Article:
He left Sheridan and made stops at several Win companies in Missouri and Nebraska to learn the heating, ventilation and air conditioning (HVAC) business. One stop was an extended stay as president of Norfolk Winair (Neb.) for 17 years. He also was an area coordinator. That was a job in which he oversaw operations of local WinWholesale companies in five states in other industries, such as electronics and industrial supplies.

Then in 2002 the board of directors of Sioux Falls Winair appointed him president of the HVAC distributor. Under Kevin’s leadership, sales revenues doubled in four and a half years.

“We’ve got 25 wholesale distributors in a town of about 125,000 people. There are a lot more competitors to deal with here than in Nebraska,” Kevin said. “You’ve got to be on your A game all the time. You can’t let your guard down, but it’s been a great opportunity.”

Opportunity is the operative word

Opportunity is the operative word in WinWholesale. In fact, the phrase “the Spirit of Opportunity” is the organization’s motto that encourages individuals to be all they can be, whether it’s as a truck driver, warehouse manager, salesperson or company president

Kevin has his own thoughts about the Spirit of Opportunity. “The number one idea I try to convey to anyone I’m talking to, whether it’s a friend or a potential company president, is that it’s the opportunity to invest in a company where they can make the majority of the decisions and have all kinds of help in WinWholesale as a large family to rely on,” he explained.

If a potential market for Win company products and services exists in the first place; if the local company follows WinWholesale’s business procedures, and if hard work is the rule rather than the exception, success will come, Kevin said.

He claims people think the potential for success is too good to be true. “Most people think you’ve got to have very deep pockets for a Win company to be successful. People seem to think it’s a franchise where you have to have millions of dollars to start a company,” he explained.

Not true, however.

Win companies are separate corporations – not franchises

A Win company is not a franchise, doesn’t operate like a franchise, and it doesn’t take millions of dollars to start a company. Win companies are separate corporations with a president and a board of directors that advises and partners with the president as they would in any properly governed corporation.

Just like other corporations there also are opportunities for profit sharing and dividends at Win companies. “It’s rewarding to know that all the sweat equity you put in is rewarded every year after you find that you and your people have done a good job,” Kevin said.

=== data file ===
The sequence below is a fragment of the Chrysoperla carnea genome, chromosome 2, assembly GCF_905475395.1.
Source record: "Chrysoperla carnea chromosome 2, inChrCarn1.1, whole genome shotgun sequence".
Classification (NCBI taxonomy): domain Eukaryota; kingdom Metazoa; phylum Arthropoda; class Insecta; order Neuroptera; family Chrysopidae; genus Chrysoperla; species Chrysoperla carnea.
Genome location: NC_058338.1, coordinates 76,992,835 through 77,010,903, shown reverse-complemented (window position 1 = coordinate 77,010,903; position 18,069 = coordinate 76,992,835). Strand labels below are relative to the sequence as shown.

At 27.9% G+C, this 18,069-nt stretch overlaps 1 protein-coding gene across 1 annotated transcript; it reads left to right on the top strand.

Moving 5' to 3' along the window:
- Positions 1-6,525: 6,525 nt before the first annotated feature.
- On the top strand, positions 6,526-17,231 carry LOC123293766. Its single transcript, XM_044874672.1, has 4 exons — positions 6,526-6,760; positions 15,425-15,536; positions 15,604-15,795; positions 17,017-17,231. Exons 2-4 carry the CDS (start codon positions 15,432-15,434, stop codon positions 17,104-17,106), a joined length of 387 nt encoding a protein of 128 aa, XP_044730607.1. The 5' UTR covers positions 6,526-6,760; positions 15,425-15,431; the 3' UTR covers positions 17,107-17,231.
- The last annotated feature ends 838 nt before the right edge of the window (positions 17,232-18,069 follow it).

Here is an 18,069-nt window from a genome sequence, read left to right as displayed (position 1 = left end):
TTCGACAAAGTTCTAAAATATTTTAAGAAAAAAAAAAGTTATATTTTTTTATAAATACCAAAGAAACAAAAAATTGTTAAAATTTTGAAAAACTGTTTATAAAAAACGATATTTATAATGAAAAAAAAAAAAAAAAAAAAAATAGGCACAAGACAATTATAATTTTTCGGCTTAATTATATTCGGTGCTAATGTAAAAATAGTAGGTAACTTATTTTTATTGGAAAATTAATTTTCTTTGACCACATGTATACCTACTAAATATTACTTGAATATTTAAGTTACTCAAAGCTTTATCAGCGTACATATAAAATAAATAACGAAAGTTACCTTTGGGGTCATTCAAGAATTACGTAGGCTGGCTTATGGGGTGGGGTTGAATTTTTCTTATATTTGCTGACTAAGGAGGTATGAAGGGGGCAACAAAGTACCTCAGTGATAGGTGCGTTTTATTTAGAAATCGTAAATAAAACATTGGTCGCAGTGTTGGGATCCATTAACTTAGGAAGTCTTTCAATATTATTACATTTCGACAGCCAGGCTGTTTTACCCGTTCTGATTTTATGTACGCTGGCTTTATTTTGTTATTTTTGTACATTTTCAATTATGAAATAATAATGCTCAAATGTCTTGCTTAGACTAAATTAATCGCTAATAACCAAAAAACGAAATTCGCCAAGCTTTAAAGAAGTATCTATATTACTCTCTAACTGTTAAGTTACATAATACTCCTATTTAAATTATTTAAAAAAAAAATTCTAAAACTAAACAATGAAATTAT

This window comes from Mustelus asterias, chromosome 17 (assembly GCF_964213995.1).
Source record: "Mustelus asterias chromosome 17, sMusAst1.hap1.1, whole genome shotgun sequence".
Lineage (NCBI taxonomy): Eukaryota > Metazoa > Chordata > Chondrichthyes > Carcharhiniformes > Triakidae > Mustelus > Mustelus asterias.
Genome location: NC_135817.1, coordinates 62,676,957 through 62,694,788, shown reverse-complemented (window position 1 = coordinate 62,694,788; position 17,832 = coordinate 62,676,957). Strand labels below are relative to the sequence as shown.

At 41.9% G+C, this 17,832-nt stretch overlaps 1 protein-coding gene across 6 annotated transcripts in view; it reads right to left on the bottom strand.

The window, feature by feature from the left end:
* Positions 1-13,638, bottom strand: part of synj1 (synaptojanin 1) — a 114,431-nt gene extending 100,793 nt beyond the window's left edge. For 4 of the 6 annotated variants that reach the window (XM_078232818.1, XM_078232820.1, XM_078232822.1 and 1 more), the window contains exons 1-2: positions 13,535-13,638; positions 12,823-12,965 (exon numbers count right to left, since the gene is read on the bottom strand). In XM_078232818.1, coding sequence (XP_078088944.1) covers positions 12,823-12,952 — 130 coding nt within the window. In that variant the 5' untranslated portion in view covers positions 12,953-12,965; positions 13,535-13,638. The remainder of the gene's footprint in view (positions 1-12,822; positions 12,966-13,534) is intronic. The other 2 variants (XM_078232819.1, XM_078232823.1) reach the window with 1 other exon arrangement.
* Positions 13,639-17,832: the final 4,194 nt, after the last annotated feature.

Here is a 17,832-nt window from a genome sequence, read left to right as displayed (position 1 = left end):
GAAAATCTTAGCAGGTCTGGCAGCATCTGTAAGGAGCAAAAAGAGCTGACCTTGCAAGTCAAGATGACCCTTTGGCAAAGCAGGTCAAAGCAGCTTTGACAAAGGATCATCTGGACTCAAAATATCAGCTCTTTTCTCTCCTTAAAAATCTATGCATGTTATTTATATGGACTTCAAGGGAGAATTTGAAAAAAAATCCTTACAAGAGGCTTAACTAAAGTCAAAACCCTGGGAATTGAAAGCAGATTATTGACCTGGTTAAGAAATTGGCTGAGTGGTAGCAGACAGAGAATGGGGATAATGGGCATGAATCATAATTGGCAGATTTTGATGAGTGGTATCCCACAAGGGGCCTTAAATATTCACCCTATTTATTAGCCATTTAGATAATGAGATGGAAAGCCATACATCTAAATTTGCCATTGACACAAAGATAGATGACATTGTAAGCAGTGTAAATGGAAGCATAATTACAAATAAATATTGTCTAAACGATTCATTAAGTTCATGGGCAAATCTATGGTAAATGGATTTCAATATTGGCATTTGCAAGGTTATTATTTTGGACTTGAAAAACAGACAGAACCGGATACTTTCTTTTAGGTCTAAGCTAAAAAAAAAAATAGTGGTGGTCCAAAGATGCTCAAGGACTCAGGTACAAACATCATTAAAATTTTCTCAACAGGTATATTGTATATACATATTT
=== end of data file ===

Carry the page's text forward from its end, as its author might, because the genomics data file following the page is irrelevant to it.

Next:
Hard work, customer service, quality products = success

Win companies are places where everyone rolls up their sleeves to get the job done, including the president. Sioux Falls Winair is a busy place that covers lots of real estate with a fleet of trucks to serve customers in four states. Even with employing 17 people, Kevin comes to work in working clothes so he can help in the warehouse, load or unload trucks, work the counter, sweep floors – whatever it takes.

“I do everything that can possibly be done in the company,” Kevin explained. “I think it sets a good example for everyone, including customers, knowing the president is not above jumping in and that the broom handle fits his hands too. It also shows employees they can step up to the next level in the company.”

As you might expect from those comments, a Win company needs people with a good work ethic, good work habits, are willing to listen and learn and have goals to advance in their working career.

When you put a company full of people with those qualities together and they operate as a team serving customer with high quality products, it’s a winning combination. Kevin stresses that all of the employees working as one team - a fine, tweaked system as he puts it - takes communication, continuing education, meetings, etc. Those are priorities for him because the team is the most important thing that has made Sioux Falls Winair successful, Kevin emphasized.

There’s another thing that helps. When someone comes to work for Sioux Falls Winair, in essence it becomes their company. Kevin tells them to apply a test to their work. “Typically what I tell new people is that from this day forward in any decision they make to pretend it’s their company and that they are the president. If the choice is good for everyone in the company, then do it,” Kevin said.

It’s a test that’s working well at Sioux Falls Winair as the company continues to be successful in a highly competitive market area.